U.S. To Continue Executions Through Transition In Break

The Justice Department is proceeding with plans for more federal executions in the closing days of President Trump's administration, including two scheduled shortly before the inauguration of President-elect Joe Biden. Attorney General William Barr announced the moves, connected with what he called "staggeringly brutal murders," in a statement late Friday. The Justice Department said the directives amounted to a continuation of its policy since last year when it relaunched federal executions after an informal moratorium that had been in place for 17 years. If the Justice Department plan moves forward, 13 people will have faced death by lethal injection during the Trump administration. Legal experts who follow capital punishment said that would be the most since the presidency of Franklin Delano Roosevelt, who served 12 years in office before his death in 1945. RELATED |  U.S.: Barr's Justice Department Prepares To End Trump's Term With an Execution Spree Robert Du

U.S. executes Orlando Hall, eighth federal execution under Trump

Orlando Hall
WASHINGTON (Reuters) - The U.S. government put convicted rapist and murderer Orlando Hall to death by lethal injection on Thursday, the eighth execution under the Trump administration since capital punishment was reinstated at the federal level over the summer.

Hall, 49, was pronounced dead at 11:47 p.m. EST after officials at the U.S. Bureau of Prisons administered him a fatal dose of the barbiturate pentobarbital at the bureau’s execution chamber in Terre Haute, Indiana, the agency said.

Hall was the second African-American man to be executed by lethal injection on federal death row in recent months.

He was convicted by an all-white jury for his role in the 1994 kidnapping, rape and murder of the 16-year-old sister of two Texas drug dealers whom Hall suspected had stolen money from him.

He and three other men kidnapped Lisa Rene from her apartment in Texas and drove her back to a motel room in Arkansas where they tied her up, raped her and beat her with a shovel before she was buried alive.

A statement from the victim’s sister, Pearl Rene, issued after the execution expressing the family’s relief at reaching “the end of a very long and painful chapter in our lives.”

“The execution of Orlando Hall will never stop the suffering we continue to endure,” she wrote. “Please pray for our family as well as his.”

U.S. Attorney General William Barr ended a 17-year hiatus in federal executions in July, after announcing last year that the Bureau of Prisons was switching to a new single-drug method for lethal injections, from a three-drug combination it last used in 2003.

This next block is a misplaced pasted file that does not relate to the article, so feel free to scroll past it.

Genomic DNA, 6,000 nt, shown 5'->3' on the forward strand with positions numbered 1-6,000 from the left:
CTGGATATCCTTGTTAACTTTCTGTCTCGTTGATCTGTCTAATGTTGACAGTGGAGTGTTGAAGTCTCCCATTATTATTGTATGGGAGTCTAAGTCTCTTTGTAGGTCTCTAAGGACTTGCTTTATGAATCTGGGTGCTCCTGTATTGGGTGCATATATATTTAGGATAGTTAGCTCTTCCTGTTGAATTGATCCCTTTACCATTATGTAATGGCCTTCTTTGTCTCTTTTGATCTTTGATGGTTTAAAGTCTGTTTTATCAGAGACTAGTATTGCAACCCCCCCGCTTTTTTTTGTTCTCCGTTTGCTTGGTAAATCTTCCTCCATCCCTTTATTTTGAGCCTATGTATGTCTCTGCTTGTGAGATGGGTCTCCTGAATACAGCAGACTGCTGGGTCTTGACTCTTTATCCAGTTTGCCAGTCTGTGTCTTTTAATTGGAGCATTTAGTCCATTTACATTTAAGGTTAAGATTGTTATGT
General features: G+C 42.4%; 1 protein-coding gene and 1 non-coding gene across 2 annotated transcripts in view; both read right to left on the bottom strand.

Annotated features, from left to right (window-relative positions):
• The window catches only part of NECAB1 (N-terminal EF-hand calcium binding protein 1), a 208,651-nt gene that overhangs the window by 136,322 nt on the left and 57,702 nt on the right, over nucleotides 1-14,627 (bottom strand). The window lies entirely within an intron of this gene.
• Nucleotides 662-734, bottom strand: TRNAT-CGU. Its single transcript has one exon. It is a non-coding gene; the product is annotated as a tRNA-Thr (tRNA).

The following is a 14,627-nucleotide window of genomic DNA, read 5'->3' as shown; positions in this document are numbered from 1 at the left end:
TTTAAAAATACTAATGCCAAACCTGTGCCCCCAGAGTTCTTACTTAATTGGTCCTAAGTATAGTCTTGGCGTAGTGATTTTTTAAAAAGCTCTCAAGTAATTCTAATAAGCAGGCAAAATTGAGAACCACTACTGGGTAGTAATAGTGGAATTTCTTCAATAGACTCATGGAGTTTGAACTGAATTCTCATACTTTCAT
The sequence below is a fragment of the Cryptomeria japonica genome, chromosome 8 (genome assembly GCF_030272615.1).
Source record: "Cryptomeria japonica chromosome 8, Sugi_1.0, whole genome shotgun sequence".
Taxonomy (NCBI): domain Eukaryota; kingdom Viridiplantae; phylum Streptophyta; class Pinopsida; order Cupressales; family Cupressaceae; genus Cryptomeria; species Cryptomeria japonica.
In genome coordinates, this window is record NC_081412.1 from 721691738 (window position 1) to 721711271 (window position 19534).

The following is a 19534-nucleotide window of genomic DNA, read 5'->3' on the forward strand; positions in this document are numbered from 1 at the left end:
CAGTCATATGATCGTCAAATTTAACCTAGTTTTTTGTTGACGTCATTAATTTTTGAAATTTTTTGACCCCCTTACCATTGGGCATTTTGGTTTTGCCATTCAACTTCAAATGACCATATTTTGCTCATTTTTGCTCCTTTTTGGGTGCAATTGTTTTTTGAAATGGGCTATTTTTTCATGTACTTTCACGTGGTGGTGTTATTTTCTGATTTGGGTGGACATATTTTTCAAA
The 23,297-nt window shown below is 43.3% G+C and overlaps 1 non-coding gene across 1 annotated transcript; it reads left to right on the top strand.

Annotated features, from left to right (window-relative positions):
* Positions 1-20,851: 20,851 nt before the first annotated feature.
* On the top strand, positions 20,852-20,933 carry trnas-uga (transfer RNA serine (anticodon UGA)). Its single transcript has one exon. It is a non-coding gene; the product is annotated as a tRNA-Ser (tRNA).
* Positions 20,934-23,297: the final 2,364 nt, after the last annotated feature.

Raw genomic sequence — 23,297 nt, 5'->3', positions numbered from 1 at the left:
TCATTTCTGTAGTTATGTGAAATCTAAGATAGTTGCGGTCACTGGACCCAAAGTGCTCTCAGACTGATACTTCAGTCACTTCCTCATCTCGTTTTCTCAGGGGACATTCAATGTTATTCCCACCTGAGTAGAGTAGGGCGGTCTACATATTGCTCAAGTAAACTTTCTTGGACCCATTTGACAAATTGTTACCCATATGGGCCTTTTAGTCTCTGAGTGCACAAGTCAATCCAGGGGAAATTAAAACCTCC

Hall was put to death shortly after the U.S. Supreme Court denied an 11th-hour petition for a stay, over-ruling a lower-court order that had briefly blocked the execution on grounds that protocols for administering sodium pentobarbital without a prescription violated the law.

Hall’s lawyers also sought to stay the execution in two other cases, also rejected by the high court.

In one, they argued his attorneys needed more time to prepare a clemency petition, but were hindered by the COVID-19 pandemic.

In a third case, they claimed that racial discrimination played a role in securing an all-white jury to decide his fate.

According to a statistical analysis cited in that litigation, the federal death penalty in Texas between 1988 and 2010 was “disproportionately meted-out based on race.”

The NAACP Legal Defense and Educational Fund, which filed an amicus brief on Hall’s behalf, argued there was evidence prosecutors in his case had improperly stricken Black individuals from the jury pool based on racial motivations.

Hall’s execution came as the United States has faced a reckoning over racial injustice sparked by the death of George Floyd, an unarmed Black man taken into custody and handcuffed, as he lay gasping for breath, his neck pinned to the ground under the knee of a white police officer in Minneapolis.

Of the 56 people on federal death row, 26 of them, or 46%, are Black, and 22, or 39%, are white. Black people comprise only 13% of the U.S. population.

Source: Reuters,  Sarah N. Lynch, November 19, 2020

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